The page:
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Loneliness as a fear of Solo Travel?


Travelling alone like learning to surf is hard work and exhausting, yet just when you're about to pack it all in, something happens and suddenly you're back up on your feet again ready to go. And just like surfing there are certain techniques to learn and perfect in order to get the most out of a solo traveller experience.



Loneliness is naturally one of the biggest fears of first time go-it-aloners. Scroll through Lonely Planet's chat forum, the Thorn Tree and it's apparent that people want to know that they'll meet others en route. But what this quick search through the forum also reveals is just how many people there are out there willing to give travelling alone a shot.

In fact, as a single traveller Lady Luck is on your side because with more and more people opting to travel solo, being alone and not part of an impenetrable, self assured group or supposedly contented pair the chances are you'll get to meet far more people than either that group or that couple (who are quite likely envious of your freedom and opportunities anyway). So, walk down into the hostel courtyard, kitchen or TV room armed with a big smile, say hello and get sharing travel tips.

Going to bed each night with a plan for the next day is an effective technique to adopt. Having an objective means you've something to keep yourself busy should that sense of isolation set in. But one of the best things about travelling on your ownsome is that you have the freedom to adapt as you go along so should a better opportunity crop up over breakfast you can be flexible without the danger or upsetting any long term travelling companion or partner.

A book, diary or blank postcard should be carried on you at all times. They save you the embarrassment of sitting at a coffee shop or park bench alone trying to avoid the curious gaze of Indians, Bolivians or, just like at home, the neighbourhood weirdoes. But you can always put these ‘tools' to one side should an interesting local come up for a chat or a lost tourist ask you for directions.

Getting from one place to another can be particularly daunting when you're doing it on your own: no one to share decisions with, no one you can rely on to share the burden should things get a little bumpy but despite cultural and linguistic differences people throughout the world aren't all that dissimilar when it comes to wanting to help you out. In fact they're even more likely to offer you assistance if you're clearly alone which could be an excellent introduction to some locals.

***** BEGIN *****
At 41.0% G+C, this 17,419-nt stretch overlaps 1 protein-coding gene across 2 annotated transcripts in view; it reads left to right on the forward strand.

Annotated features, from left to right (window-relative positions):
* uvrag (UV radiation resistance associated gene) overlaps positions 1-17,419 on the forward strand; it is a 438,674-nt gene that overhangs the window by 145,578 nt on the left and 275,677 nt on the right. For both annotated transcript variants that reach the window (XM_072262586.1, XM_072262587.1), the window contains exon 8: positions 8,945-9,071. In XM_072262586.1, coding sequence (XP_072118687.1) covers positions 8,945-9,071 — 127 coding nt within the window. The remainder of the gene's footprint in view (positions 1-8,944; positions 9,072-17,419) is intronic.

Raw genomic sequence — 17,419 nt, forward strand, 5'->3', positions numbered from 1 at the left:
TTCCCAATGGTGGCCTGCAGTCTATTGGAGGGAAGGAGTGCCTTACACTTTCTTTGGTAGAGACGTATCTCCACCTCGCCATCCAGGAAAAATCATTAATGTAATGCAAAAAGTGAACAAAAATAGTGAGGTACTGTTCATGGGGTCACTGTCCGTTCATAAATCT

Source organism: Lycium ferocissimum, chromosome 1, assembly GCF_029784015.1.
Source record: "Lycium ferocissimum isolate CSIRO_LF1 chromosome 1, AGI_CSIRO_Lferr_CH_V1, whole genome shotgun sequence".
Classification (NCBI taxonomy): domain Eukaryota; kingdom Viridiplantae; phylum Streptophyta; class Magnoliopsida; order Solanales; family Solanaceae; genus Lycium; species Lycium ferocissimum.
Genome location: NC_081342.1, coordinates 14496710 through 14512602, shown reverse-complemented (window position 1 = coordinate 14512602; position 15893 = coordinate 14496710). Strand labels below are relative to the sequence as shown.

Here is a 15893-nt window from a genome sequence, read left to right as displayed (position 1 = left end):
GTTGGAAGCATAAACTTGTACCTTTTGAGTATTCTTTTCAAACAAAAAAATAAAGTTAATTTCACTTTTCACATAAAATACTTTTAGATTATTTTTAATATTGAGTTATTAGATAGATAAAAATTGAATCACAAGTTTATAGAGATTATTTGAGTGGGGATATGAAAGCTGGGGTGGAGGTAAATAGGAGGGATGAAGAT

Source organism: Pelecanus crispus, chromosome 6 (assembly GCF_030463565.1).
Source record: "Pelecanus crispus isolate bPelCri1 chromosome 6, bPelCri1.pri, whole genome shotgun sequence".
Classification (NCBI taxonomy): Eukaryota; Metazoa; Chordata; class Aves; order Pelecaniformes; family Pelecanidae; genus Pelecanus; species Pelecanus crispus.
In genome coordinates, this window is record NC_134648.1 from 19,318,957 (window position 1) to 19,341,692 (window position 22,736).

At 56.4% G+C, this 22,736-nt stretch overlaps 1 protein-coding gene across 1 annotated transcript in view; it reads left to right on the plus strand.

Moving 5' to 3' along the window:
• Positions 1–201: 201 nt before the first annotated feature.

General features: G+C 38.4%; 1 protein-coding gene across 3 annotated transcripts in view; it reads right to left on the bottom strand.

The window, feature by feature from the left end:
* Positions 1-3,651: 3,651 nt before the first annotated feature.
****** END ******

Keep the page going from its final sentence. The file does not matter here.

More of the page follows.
Wherever you are in the world and whoever you're arriving with, be it the proverbial Mr ‘Jack Jones' or a massive group your essential needs are going to be the same: a place to sleep and a place to eat. If you are going to be reaching your destination alone, particularly later in the day, it's well worth booking ahead, at least for that night, to save yourself the stress of not knowing whether you'll be back on that park bench to sleep or not. And if you aren't happy where you are, change!

There are many styles of hostel and each tend to attract a different type of traveller – younger/older, groups/'soloists' – with so much of travelling being to do with the people that you meet it's well worth checking out the options to find a place that matches your personality. It could even be as simple as changing dorms. And while in places like Australia most backpackers sleep in dorms which makes other people instantly accessible, in other countries like Thailand dorm options rarely exist so it's important to find a guest house where there's an enticing communal area to enable you to meet others.

When it comes to eating, this very much depends on the country you're in. Backpacking around more expensive countries means you'll be cooking in the often overcrowded yet sociable hostel or camp kitchen and not having to face the sometimes scary prospect of sitting down at a food stall on your tod (with a book!), trying to get to grips with the local dishes in those parts of the world where eating out is very cheap and usually the only option available. But because that's the way it's done you'll notice that you aren't the only person eating alone and chances are you'll end up eating your Pad Thai with people you bump into anyway.

It's important to realise however, that no one's alone when it comes to feeling lonely! Those moments when you are having a bad time, feeling homesick, nervous or as if you've not had a normal conversation with anyone in 24 hours, are simply part of travelling and shared by seasoned backpackers, individuals and groups alike. And let's be honest, even when you're back at home, it's usual to have good and bad days.

Undoubtedly, travelling on your own exposes you to all sorts of new situations that in many cases you've never had to encounter in the ‘safe' environment of home yet the sense of achievement you feel when you realise that you can go it alone is no less exhilarating than the day you manage to stand up on that surfboard.

But like surfing not everyone takes to travelling alone and hey, no dramas, dude, if you do decide to sit the next big wave out. The main thing is to take the plunge and at least give it a go. After all, it might just turn out to be the ride of your life and before you know it, you, like 1000s of others, are totally hooked!



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G Adventures  intrepid